x Abu Dhabi, UAEWednesday 26 July 2017

A new take on the Man of Steel

Man of Steel, the new Superman movie, is opening this weekend and we talk to Henry Cavill (Superman) and Michael Shannon (General Zod).

Henry Cavill in Man of Steel. Courtesy Warner Bros.
Henry Cavill in Man of Steel. Courtesy Warner Bros.

Amid the plethora of Hollywood reboots, Superman might seem the most difficult. After all, how do you not only take on the iconic DC Comics superhero but also fill the huge void left by the late Christopher Reeve, who so memorably flew across our screens as him in the 1970s and 1980s? “You know what? I chose not to focus on any prospect of it being daunting or large boots to fill. I just tried to relish the opportunity,” says Henry Cavill, the man charged with the task.

The 30-year-old British actor, best known for his roles in Immortals and the BBC drama The Tudors, had been a leading contender to play the character in Superman: Flyby several years earlier. But the project fell apart, and Bryan Singer came along with 2006’s Superman Returns, casting the little-known Brandon Routh in the role. While that film underperformed, Warner Brothers turned to the Watchmen director Zack Snyder to relaunch one of its most prized assets.

The result is Man of Steel, a film that looks to approach Superman’s origin story in the way Christopher Nolan’s Batman Begins did for that other classic DC Comics character. With Nolan on board as a producer, Cavill notes that the more cartoonish elements of the Reeve movies have been jettisoned. “I believe the one thing that is the most different,” he says, “is that it’s very much grounded in reality. It’s very much based in a world that we exist in.”

Retelling Superman’s story – sent as a baby from the faraway planet of Krypton to be raised on a Kansas farm as the mild-mannered Clark Kent – Cavill assures that this will be a more philosophical approach to the character, who must come to terms with his awesome abilities and his need to keep them secret from the world. “It’s asking questions such as: ‘How would we feel if we discovered there was an invulnerable alien living among us and there had been for years?’”

While even John Williams’ classic soaring score has been set aside in favour of the Batman composer Hans Zimmer’s new music, it’s not all change. Superman will be facing one of his oldest – and most deadly – enemies, his fellow Krypton native General Zod. Played so memorably in Superman II by Terence Stamp, Snyder cast the 38-year-old US actor Michael Shannon, who was initially sceptical of the idea. “I thought it was ridiculous,” he admits. “The whole notion of me being General Zod!”

It’s understandable. An Oscar-nominee for Revolutionary Road and a regular on Boardwalk Empire, Shannon is not your usual go-to guy when it comes to blockbusters. But, like Cavill – who Shannon says was “born to play Superman” – he’s bullish enough to think he will succeed. “At the end of the day, somebody has to do it – and if it’s not me, then it’s somebody else. I don’t think Terence Stamp is going to do it again.”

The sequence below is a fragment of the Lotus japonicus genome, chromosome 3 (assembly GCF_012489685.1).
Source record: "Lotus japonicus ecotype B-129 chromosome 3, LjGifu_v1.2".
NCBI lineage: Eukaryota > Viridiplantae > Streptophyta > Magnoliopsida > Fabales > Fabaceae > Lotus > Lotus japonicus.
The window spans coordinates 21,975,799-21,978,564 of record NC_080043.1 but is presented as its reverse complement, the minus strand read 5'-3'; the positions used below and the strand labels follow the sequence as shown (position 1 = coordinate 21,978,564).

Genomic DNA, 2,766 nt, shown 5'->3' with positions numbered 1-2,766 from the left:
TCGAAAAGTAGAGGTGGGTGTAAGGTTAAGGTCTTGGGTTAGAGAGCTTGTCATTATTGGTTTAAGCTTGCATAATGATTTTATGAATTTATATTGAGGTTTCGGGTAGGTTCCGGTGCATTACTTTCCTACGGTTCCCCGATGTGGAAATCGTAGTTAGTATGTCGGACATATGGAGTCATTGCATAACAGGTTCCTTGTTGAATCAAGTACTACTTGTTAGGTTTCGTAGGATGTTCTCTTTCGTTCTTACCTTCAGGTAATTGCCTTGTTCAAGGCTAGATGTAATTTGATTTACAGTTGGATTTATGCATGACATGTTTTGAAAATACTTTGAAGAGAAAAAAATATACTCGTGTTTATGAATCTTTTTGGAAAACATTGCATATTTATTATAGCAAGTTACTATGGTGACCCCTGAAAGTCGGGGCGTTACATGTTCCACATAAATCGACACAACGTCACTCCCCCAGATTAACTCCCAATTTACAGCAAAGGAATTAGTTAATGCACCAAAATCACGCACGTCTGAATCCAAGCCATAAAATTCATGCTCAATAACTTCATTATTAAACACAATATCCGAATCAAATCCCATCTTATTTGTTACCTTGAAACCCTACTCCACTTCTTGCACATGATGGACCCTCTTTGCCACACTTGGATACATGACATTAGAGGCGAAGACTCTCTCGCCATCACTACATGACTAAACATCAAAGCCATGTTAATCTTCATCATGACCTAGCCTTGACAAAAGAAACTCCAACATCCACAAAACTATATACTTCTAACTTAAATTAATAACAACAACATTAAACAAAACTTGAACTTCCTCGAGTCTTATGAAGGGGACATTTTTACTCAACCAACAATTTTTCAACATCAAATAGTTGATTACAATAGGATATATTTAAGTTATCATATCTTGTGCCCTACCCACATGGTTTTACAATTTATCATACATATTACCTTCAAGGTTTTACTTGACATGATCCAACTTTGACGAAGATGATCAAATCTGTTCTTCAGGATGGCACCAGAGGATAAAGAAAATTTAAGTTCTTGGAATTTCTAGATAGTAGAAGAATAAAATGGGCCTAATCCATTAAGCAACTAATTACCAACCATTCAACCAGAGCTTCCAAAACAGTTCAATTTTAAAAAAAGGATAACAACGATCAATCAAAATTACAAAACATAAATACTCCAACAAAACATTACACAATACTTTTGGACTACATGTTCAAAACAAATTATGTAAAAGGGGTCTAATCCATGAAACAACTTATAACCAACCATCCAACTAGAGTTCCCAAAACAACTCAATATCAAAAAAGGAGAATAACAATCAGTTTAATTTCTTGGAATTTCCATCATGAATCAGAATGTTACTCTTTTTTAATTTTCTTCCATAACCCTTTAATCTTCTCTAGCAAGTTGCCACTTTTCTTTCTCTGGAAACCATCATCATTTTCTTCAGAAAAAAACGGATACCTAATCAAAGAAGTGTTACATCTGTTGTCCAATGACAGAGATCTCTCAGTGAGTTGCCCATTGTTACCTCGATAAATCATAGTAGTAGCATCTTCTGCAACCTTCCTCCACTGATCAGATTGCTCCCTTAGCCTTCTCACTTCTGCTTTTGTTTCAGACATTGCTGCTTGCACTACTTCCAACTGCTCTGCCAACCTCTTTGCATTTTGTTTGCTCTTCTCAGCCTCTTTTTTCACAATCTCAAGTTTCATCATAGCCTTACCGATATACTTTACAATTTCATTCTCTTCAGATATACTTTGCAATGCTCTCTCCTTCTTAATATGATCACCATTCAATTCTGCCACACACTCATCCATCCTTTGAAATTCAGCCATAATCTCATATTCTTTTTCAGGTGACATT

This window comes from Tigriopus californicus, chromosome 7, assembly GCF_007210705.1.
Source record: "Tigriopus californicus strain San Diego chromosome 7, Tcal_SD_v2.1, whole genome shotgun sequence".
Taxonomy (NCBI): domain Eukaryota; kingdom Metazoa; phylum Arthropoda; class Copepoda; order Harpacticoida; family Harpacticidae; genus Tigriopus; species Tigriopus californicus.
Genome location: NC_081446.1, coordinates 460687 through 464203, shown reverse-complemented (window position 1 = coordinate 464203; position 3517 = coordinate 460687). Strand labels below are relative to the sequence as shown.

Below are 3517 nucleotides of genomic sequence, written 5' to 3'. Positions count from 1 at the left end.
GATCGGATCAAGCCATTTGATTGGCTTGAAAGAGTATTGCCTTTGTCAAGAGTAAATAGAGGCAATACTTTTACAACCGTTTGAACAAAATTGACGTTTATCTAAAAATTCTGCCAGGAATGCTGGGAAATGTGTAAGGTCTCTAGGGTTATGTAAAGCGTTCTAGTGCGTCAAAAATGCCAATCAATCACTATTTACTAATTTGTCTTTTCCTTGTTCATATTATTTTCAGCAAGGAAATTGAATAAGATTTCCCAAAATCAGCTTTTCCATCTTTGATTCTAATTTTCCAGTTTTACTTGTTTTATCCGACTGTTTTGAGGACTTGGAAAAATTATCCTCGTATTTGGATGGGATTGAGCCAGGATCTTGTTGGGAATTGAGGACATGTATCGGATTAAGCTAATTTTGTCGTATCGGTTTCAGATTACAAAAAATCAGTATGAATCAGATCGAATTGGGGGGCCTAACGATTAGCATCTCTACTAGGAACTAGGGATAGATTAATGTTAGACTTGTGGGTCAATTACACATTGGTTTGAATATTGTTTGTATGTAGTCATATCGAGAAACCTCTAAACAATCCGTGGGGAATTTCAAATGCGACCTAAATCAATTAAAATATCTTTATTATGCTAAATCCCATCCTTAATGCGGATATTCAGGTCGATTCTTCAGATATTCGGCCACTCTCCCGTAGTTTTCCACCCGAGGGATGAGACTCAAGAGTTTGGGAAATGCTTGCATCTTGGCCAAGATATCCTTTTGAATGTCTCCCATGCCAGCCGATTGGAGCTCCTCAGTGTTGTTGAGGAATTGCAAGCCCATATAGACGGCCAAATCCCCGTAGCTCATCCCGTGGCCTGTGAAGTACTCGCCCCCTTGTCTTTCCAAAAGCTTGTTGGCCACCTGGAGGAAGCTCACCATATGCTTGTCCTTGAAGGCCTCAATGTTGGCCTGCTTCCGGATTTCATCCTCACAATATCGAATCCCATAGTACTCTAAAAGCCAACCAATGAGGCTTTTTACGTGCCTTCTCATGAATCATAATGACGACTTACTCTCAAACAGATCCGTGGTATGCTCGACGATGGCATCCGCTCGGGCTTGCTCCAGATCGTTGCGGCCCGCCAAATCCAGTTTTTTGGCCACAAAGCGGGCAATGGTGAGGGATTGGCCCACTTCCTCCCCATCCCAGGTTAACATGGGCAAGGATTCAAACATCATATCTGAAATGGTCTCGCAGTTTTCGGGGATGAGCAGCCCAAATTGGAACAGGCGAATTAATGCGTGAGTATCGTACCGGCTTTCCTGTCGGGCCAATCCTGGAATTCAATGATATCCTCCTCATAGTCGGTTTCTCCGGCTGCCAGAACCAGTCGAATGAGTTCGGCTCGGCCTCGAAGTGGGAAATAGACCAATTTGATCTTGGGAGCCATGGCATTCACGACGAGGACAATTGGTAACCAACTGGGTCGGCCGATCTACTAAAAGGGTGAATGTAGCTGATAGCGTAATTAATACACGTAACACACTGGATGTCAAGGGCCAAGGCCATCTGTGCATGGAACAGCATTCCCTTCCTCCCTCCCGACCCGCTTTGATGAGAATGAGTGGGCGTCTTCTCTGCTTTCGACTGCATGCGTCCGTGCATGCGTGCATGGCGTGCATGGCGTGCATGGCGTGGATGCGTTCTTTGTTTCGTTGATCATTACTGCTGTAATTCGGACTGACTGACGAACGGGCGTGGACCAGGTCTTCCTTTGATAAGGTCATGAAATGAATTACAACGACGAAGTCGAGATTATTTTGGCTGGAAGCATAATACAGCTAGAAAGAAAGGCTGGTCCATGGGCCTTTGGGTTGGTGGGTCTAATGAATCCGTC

With Superman forced to protect his adopted home against Zod, Shannon makes a good case for why Man of Steel went for his character and not any other well-known DC Comics foe – such as the criminal mastermind Lex Luthor. “It’s hard to find villains for Superman because he’s very powerful. Even in the comic book series, there are not many people who can mess with him. Zod is one of those people. He’s a warrior. He’s been training ever since he was born to be a warrior.”

Both Shannon and Cavill also seem certain as to why – just seven years -after Singer’s Superman Returns – now is the perfect time to see the franchise take flight once again. “I look at Man of Steel and think it’s a very relevant movie,” says Shannon. “The fact of the matter is, it’s a very delicate time right now on Earth and there is a lot going on that is pretty frightening. It would be nice to believe that there was somebody who could protect us from that.”

Cavill believes Superman, a godlike figure, offers hope to humanity. “He represents so much that is good,” he says. “He’s more of an ideal – and it’s an ideal which is always nice to strive towards. And I think in that ideal it creates a hope that we all want for. Especially in the real world where things aren’t always so great, there’s that beautiful, utopian hope and ideal that Superman represents.” Now they just have to hope the fans will agree.

 

Man of Steel opens across UAE cinemas today

 

artslife@thenational.ae

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